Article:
Dunlap

Admission is free, but donations are appreciated.  The Dunlap Coke Ovens Park is a non-profit organization.  We are solely funded by donations and profits received from fundraising events.  Thank you for your contributions!

Museum hours are:

Tuesday - Friday
12:00 to 4:00 CST

Saturday - Sunday
10:00 to 4:00 CST

The Dunlap Coke Ovens Park is home to the only Coal Mining Museum in Tennessee.  We have numerous coal mining artifacts on display.  You will also find a large collection of historical objects common to the early settlers of Sequatchie County and Dunlap. Our museum has an extensive library of census records back to 1850 and other historical documents which details the early history of the Sequatchie Valley.

The musuem also contains a WWII Veterans Display of items donated by local families. And, a new Trail of Tears exhibit is currently being constructed.  Genealogy researches will also enjoy the many documents that we have regarding local surnames. 

 

Did you know that besides being famous for The Coke Ovens Park, Dunlap is the Hang Gliding Capital of the East? Dunlap is the site of the East Coast Hang Gliding Championships and home of the Tennessee Tree Toppers. The Sequatchie Valley offers some of the best soaring conditions in the United States. Top pilots from all over the world come to Dunlap to marvel at the beautiful valley and fly the wonderful winds.
 

History

This community now known as Dunlap was originally called Coops Creek. The name was changed to Dunlap in 1858, just one year after Sequatchie County was organized. The city was originally incorporated in 1927 and is now governed by a charter that was adopted in 1941.
 

Population

Current Dunlap population is approximately 4,500 with a total for Sequatchie County about 10,000.
 

Climate

The climate is characterized by warm humid summers and moderate winters broken by short cold spells. Yes, it will snow here, but don't bring your skis.
 

Natural Resources

Approximately 85% of the total county land is in forest. It wasn't this way in the early 1900's. The principal natural resources other than the forest are coal and the rich soil of the Sequatchie Valley.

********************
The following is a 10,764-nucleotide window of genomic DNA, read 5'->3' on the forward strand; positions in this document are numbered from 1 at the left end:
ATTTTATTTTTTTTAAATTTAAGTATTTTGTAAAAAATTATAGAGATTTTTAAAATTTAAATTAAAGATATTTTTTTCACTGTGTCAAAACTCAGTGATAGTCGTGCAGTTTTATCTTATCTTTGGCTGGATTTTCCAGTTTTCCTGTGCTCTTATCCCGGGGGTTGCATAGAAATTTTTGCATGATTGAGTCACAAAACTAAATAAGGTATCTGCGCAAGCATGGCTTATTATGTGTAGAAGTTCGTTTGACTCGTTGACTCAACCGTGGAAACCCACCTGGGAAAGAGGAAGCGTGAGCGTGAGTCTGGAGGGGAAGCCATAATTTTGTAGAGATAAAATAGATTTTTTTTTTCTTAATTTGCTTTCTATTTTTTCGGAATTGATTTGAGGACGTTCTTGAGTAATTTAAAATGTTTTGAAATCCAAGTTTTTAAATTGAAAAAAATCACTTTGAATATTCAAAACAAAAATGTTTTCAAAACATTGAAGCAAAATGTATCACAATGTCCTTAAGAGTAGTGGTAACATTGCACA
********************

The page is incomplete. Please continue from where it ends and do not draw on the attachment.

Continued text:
Transportation

Sequatchie County is served by highway 127, State Highway 8 and Sate Highway 28. Dunlap is approximately 28 miles from Interstate 24 and 59, 35 miles from Interstate 75 and 50 miles from Interstate 40. The trains don't run here anymore, but you can fly to Chattanooga which is serviced by two commercial carriers. For adventurous types, one could hang glide into Dunlap from on top of Walden's Ridge.
 

Sequatchie County's History

Located in the heart of the beautiful Sequatchie Valley, Sequatchie County was created in December, 1857 by an Act of the State Legislature of Tennessee from two districts of Marion County and one district from Bledsoe County. These two districts had been temporarily attached to Hamilton County, in order to circumvent the constitution.

The County Court met for the first time on the first Monday of January, 1858. G.W. Cain was elected Chairman. The Court proceeded to appoint officials for the county government. The commissioners voted to locate the county seat on the farm of William Rankin, on Coops Creek. They then purchased forty acres for the town of Dunlap. Today, the county continues to be directed by nineteen commissioners and an elected County.

Farming was the main occupation in the early days. Coal mining has also played a big part in the economic development of the county.

Today, there are several extensive coal mining operations in Sequatchie County. In addition, there are industries which provide local employment for many of the citizens. The largest industry ever located in Sequatchie County is the Tecumseh Products Co., which has built a plant in Dunlap.

Sequatchie County has consolidated school systems, which is in Dunlap. Students who wish to go to college and live at home can easily drive 30 miles to Chattanooga where were V.T.C. and other academic opportunities are located.